Great Captains of Antiquity

By Richard A. Gabriel | Go to book overview

7

Caesar Augustus

(63 B.C.E.–14 C.E.)

The cold wind drove the rain with such force that it stung the exposed flesh of the legionnaires stumbling their way across the steep and uneven ground of the mountain pass. The soldiers pulled their sodden woolen cloaks around their bodies to ward off the winter chill that hung heavy in the cold night air. They bent their bodies headlong against the powerful gusts that drove the rain against their faces. The sound of the hail beating against the bronze helmets rang in the soldiers’ ears adding to their discomfort as the legion moved over the narrow mountain trail through the cold rocky darkness that was Cantabria in late winter. With dogged Roman determination the legion marched on through the wet and the cold and the night intent on reaching the camp by dawn.

Overhead the clouds raced across the black sky, invisible in its own darkness, making it almost impossible for a man to see the soldier ahead of him. The rain struck the ground in noisy torrents drowning out the metallic noise of a military column on the march. From time to time lightning lit up the sky with daylight brilliance casting erie shadows of armed men against the hillside. And then, as quickly as it arrived, the bright flash of light was gone leaving only a rumble of thunder as evidence of its former presence. Behind the advance guard deeply imbedded in the body of the column rode the commander in his litter cart protected from the downpour by the animal hides that formed the car’s sides and roof. But there was no escape from the winter cold that found its way inside and made its occupant miserable. At another time, perhaps, he would have marched with his men, sharing their misery, permitting them to witness him enduring their common discomfort. But not tonight. He was ill again and had been for several days. He lacked the strength to suffer more than he had to, especially for form’s sake. He leaned against the backrest and parted the curtains with his fingers. The night air carried the rain across his face and refreshed him.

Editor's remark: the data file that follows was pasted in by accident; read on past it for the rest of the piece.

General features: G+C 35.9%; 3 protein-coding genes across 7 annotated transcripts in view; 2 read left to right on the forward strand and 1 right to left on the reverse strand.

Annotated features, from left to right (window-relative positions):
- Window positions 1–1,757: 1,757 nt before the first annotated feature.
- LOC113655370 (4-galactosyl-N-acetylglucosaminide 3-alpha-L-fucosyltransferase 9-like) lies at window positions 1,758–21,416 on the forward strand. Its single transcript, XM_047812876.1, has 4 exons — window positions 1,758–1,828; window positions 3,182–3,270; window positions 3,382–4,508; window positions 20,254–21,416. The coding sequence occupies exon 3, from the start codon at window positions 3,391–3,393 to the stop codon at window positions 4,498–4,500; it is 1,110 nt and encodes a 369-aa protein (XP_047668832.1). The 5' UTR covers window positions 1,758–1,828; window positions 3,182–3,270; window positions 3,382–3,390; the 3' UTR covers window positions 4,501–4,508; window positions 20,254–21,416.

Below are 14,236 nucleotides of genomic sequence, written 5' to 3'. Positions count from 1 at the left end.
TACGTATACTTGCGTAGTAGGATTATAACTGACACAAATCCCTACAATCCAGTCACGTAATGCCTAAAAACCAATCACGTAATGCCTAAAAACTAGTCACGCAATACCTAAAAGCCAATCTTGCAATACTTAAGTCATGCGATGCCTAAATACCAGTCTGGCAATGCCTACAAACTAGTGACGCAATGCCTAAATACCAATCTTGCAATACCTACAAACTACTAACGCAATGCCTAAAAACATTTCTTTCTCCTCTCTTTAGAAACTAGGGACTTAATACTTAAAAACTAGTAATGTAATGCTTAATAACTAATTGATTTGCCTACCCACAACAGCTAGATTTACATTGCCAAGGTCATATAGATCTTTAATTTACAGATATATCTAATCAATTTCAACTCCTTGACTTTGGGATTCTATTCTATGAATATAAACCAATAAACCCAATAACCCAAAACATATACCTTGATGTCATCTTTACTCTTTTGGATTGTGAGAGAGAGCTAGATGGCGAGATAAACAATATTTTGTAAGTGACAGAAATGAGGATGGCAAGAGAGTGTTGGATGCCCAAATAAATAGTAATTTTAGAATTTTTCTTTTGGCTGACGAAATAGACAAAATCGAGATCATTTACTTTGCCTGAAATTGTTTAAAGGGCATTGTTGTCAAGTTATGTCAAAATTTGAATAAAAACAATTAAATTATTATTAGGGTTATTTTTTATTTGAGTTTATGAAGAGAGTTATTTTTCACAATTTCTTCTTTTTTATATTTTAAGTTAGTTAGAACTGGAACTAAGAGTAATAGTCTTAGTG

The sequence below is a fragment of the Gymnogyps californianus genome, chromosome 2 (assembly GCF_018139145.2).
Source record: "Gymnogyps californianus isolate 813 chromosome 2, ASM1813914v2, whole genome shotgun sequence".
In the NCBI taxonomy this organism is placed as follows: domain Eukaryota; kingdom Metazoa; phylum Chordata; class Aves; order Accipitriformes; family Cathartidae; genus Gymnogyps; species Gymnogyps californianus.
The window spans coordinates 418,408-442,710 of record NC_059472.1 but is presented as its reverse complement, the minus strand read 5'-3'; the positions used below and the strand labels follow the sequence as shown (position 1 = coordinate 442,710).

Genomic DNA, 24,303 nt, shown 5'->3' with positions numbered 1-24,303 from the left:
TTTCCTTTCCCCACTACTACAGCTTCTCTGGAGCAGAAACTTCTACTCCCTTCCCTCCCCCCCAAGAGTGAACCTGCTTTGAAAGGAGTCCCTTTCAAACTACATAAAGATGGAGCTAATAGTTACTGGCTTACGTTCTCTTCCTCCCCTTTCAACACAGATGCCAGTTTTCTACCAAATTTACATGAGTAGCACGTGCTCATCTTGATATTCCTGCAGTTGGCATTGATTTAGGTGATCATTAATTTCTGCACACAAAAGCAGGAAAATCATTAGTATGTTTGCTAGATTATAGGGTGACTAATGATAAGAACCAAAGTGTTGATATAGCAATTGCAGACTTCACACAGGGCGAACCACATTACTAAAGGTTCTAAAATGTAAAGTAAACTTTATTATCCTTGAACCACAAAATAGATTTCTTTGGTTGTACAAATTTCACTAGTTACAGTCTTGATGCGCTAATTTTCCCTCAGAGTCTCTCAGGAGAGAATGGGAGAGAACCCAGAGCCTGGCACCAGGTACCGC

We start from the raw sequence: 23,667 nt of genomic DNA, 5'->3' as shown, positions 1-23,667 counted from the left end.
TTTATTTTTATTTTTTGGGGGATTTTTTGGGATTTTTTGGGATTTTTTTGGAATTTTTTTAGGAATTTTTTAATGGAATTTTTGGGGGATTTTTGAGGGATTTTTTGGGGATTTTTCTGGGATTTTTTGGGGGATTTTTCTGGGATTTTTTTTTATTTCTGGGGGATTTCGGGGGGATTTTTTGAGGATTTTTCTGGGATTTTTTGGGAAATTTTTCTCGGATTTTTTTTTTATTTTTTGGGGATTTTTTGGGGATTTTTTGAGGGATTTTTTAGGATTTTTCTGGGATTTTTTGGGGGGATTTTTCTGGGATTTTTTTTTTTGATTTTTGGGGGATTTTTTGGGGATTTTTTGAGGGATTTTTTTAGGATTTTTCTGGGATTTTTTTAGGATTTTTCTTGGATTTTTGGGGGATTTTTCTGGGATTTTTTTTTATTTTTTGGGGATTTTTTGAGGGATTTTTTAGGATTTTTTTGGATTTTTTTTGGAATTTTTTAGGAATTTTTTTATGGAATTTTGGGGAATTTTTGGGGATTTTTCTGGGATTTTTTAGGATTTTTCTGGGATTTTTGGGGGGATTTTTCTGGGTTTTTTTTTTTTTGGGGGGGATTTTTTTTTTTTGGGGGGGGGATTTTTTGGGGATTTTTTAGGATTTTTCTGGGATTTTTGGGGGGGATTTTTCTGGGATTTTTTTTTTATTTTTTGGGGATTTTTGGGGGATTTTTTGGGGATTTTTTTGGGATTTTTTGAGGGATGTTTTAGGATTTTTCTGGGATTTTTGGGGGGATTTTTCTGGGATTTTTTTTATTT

-181-

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Great Captains of Antiquity
Table of contents

Table of contents

  • Title Page iii
  • Contents vii
  • Illustrations ix
  • Foreword xi
  • Foreword xv
  • 1 - In the Beginning 1
  • 2 - Thutmose III of Egypt 19
  • 3 - Sargon II of Assyria 51
  • 4 - Philip II of Macedon 83
  • 5 - Hannibal 111
  • 6 - Scipio Africanus 147
  • 7 - Caesar Augustus 181
  • 8 - On the Origins of Great Captains 213
  • Notes 223
  • Selected Bibliography 227
  • Index 233
  • About the Author 243
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